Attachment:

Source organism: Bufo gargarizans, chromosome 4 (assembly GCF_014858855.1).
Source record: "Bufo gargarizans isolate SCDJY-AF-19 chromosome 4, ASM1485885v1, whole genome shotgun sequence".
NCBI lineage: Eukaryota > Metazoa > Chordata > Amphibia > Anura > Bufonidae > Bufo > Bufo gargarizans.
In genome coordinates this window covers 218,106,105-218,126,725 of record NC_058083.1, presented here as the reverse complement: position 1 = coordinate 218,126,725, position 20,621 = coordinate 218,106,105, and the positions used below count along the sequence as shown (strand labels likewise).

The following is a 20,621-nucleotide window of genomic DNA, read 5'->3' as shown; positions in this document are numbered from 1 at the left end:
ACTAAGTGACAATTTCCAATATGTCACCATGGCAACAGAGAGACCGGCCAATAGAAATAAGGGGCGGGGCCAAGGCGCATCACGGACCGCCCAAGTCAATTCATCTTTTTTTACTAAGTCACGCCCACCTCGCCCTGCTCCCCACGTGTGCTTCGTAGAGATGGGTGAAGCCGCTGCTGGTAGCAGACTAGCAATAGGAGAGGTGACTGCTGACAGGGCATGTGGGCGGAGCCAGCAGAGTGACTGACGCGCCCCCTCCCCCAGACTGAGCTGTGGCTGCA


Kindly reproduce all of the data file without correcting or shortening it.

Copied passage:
Source organism: Bufo gargarizans, chromosome 4 (assembly GCF_014858855.1).
Source record: "Bufo gargarizans isolate SCDJY-AF-19 chromosome 4, ASM1485885v1, whole genome shotgun sequence".
NCBI lineage: Eukaryota > Metazoa > Chordata > Amphibia > Anura > Bufonidae > Bufo > Bufo gargarizans.
In genome coordinates this window covers 218,106,105-218,126,725 of record NC_058083.1, presented here as the reverse complement: position 1 = coordinate 218,126,725, position 20,621 = coordinate 218,106,105, and the positions used below count along the sequence as shown (strand labels likewise).

The following is a 20,621-nucleotide window of genomic DNA, read 5'->3' as shown; positions in this document are numbered from 1 at the left end:
ACTAAGTGACAATTTCCAATATGTCACCATGGCAACAGAGAGACCGGCCAATAGAAATAAGGGGCGGGGCCAAGGCGCATCACGGACCGCCCAAGTCAATTCATCTTTTTTTACTAAGTCACGCCCACCTCGCCCTGCTCCCCACGTGTGCTTCGTAGAGATGGGTGAAGCCGCTGCTGGTAGCAGACTAGCAATAGGAGAGGTGACTGCTGACAGGGCATGTGGGCGGAGCCAGCAGAGTGACTGACGCGCCCCCTCCCCCAGACTGAGCTGTGGCTGCA